Hunting and Fishing News & Blog Articles
3 Reasons to Bring a Screen Canopy Camping
A screen tent or canopy allows fresh air to blow through while protecting everyone inside from nasty bugs. (Tailgaterz/)
Nothing ruins a day outdoors faster than being attacked by flying, biting insects. No matter the species, they all have a way of turning an otherwise memorable evening into a miserable bloodletting. A screen house for camp, the beach, or even the backyard can turn an inhospitable location into a glorious setting insulated from three of the most common winged pests.
Horsefly bites are some of the most irritating, but you can avoid them inside a screened tent. (Coleman/)
Horseflies belong to a broad category of nuisances in the order Diptera, which also includes common house flies, deer files, and the rest of their hundred-eyed kin. But horseflies pack the biggest wallop, often drawing a wheal worthy of a hornet. Regrettably, they are found worldwide. Fun facts: Horseflies always take off in an upward direction to escape confinement. That's why commercial horsefly traps, or Manitoba traps as they are called, have their capture jar at the upper end, into which the horsefly must inevitably crawl to its well-deserved death. Also, only female horseflies bite humans.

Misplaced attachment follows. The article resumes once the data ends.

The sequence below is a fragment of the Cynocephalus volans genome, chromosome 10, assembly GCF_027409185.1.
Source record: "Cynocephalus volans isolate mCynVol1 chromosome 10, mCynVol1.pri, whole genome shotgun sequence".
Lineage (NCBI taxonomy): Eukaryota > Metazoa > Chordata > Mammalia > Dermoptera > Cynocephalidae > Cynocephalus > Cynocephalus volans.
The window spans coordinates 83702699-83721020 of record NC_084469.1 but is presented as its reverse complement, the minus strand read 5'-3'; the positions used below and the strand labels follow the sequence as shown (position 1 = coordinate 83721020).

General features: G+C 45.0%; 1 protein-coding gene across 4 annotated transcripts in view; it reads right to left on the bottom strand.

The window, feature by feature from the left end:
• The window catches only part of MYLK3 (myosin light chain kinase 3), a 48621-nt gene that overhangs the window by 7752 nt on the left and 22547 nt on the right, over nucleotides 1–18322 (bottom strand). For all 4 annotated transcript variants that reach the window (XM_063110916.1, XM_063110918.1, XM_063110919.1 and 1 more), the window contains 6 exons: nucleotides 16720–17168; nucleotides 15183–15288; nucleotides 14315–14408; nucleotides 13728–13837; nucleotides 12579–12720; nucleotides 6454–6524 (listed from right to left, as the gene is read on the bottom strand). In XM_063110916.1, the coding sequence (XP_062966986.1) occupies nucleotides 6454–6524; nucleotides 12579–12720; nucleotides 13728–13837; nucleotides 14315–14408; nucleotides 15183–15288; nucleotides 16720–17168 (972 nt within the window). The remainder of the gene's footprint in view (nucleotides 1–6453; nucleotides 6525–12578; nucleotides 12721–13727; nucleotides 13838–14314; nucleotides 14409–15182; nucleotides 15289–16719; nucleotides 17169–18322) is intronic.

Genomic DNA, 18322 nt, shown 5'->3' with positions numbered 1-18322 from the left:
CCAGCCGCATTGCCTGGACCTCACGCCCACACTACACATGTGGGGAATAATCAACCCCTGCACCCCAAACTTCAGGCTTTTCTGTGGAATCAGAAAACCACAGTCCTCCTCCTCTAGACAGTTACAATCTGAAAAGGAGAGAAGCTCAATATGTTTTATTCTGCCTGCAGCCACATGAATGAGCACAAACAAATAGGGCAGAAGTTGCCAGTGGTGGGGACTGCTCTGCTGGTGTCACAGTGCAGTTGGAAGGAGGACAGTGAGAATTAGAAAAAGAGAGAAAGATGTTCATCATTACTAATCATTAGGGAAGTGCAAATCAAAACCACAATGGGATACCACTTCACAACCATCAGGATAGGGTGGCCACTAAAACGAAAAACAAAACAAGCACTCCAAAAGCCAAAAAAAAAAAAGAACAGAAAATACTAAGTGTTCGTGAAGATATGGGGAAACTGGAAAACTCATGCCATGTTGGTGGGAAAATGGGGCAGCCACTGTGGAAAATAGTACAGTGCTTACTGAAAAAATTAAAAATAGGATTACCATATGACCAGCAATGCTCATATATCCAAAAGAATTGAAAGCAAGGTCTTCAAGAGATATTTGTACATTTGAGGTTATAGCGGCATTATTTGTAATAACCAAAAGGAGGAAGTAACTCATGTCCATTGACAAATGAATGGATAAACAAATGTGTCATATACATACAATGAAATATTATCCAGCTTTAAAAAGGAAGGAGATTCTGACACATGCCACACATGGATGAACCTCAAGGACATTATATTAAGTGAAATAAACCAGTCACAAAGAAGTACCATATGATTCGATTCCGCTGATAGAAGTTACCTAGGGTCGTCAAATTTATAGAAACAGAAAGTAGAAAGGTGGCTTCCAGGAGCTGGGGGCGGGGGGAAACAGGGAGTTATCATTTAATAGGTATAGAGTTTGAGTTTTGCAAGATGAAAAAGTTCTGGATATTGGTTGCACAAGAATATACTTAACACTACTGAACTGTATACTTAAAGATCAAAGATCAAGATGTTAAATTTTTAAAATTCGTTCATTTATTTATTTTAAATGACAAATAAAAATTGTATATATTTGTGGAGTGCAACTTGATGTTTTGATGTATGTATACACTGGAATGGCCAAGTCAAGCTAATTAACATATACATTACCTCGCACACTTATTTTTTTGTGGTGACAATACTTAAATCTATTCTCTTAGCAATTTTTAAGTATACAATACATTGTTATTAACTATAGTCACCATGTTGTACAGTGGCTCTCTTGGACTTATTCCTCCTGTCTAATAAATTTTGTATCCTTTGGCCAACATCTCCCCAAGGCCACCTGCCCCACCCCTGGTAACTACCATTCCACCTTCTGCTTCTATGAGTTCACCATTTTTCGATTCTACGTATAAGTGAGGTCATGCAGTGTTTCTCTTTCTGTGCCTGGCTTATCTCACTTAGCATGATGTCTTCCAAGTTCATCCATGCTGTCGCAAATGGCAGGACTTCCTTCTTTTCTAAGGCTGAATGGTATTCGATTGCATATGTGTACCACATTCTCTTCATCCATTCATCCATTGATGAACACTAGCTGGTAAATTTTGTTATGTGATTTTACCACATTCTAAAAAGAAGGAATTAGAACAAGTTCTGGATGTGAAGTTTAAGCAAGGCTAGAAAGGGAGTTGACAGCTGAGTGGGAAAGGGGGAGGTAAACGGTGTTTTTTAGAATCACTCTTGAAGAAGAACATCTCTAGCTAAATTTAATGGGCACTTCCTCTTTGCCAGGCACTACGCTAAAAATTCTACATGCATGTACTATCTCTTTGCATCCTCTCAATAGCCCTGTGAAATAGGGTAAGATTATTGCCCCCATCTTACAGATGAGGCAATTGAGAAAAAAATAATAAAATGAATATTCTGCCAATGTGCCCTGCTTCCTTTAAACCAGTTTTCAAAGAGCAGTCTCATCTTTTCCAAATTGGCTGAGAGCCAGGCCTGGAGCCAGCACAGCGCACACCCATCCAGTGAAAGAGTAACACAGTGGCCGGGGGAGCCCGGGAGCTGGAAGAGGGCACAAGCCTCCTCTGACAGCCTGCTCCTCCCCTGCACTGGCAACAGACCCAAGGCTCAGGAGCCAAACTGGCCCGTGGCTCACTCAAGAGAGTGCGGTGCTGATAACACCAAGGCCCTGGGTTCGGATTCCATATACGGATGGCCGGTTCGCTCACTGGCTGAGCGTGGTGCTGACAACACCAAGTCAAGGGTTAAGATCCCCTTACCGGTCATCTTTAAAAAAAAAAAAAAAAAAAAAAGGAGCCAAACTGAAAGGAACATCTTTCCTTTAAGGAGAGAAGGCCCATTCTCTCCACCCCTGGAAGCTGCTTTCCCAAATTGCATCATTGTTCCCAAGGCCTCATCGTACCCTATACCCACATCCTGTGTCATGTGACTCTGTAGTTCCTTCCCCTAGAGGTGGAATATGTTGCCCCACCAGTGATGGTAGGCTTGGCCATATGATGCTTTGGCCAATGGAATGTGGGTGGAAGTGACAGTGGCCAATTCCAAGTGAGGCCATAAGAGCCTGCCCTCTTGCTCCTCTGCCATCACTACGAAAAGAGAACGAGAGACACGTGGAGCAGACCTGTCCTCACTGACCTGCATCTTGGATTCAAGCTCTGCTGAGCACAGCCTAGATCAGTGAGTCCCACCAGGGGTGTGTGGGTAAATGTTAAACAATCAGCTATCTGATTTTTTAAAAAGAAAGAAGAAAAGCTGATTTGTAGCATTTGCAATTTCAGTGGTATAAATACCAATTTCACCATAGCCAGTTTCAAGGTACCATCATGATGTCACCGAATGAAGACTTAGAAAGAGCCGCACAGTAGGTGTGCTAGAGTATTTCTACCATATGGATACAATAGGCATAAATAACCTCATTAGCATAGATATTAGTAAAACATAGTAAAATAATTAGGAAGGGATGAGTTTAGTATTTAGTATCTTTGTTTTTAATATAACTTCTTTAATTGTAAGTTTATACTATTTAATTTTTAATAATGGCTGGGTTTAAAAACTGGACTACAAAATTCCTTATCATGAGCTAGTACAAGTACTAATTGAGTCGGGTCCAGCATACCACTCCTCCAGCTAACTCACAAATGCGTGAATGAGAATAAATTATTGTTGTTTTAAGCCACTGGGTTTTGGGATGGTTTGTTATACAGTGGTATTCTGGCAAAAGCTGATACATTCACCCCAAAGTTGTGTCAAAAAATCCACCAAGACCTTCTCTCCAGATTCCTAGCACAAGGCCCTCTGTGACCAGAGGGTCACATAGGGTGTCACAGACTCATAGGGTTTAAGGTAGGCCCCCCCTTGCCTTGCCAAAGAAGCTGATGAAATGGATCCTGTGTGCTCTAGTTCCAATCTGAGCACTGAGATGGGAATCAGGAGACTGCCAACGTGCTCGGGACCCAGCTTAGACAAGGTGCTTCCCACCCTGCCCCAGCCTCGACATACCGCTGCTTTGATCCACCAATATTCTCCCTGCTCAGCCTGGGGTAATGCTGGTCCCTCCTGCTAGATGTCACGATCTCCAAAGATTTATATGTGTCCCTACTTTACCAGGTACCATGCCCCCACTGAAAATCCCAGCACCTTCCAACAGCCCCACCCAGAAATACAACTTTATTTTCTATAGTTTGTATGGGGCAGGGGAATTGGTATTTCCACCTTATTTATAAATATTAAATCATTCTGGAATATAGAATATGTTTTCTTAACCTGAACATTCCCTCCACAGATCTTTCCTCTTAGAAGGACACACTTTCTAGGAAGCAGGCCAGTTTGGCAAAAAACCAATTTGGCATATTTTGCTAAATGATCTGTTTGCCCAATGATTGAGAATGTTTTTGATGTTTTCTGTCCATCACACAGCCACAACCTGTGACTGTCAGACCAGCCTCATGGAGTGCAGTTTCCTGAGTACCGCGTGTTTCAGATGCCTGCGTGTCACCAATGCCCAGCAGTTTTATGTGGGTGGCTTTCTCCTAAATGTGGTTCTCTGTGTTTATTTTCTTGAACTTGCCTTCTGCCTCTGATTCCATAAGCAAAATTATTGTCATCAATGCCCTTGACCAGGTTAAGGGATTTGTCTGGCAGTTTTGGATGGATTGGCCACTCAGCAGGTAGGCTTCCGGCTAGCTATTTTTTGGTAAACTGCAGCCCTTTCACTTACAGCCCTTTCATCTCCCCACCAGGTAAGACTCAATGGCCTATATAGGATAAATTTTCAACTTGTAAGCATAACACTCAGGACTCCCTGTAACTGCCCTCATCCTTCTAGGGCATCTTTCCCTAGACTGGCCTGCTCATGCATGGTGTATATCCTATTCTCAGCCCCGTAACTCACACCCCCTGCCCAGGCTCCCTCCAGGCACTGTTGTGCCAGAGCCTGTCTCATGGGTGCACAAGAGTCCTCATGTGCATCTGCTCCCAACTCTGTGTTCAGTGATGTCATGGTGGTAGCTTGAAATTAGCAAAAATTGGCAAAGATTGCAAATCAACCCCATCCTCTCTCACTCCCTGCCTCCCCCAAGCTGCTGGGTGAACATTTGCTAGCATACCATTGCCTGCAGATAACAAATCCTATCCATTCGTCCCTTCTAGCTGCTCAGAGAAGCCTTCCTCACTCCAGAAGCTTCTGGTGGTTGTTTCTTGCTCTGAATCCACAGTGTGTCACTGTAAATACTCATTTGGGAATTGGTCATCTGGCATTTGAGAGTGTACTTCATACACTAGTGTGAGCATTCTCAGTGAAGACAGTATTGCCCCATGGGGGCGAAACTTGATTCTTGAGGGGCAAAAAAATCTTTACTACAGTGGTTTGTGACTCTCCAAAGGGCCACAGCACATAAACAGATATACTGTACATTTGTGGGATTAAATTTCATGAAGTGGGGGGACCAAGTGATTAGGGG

A screened canopy can allow you to enjoy camping without constantly swatting at insects. (Wenzel/)
West Nile virus, Zika, yellow fever, malaria, dengue fever, and a host of other transmissible hazards make the common mosquito the king of outdoor pests. They literally suck, and their saliva causes almost instantaneous itching. As measured by average annual deaths (700,000), mosquitoes are the deadliest animal on the planet. Fun fact: Some people are more susceptible to mosquito bites than others. An individual's vulnerability can be a function of blood type and other factors, like the amount of lactic acid in their blood.
Insects are attracted to food odors, so eating meals inside a screened tent is always a good idea. (Tailgaterz/)
Pound for pound, the no-see-um, or biting midge, may be the worst of the lot. At only 1 to 3 millimeters in length, you don't really see them coming until it's too late. They can be especially obnoxious in coastal environments and demonstrate a particular disdain for your long walks on the beach at sunset.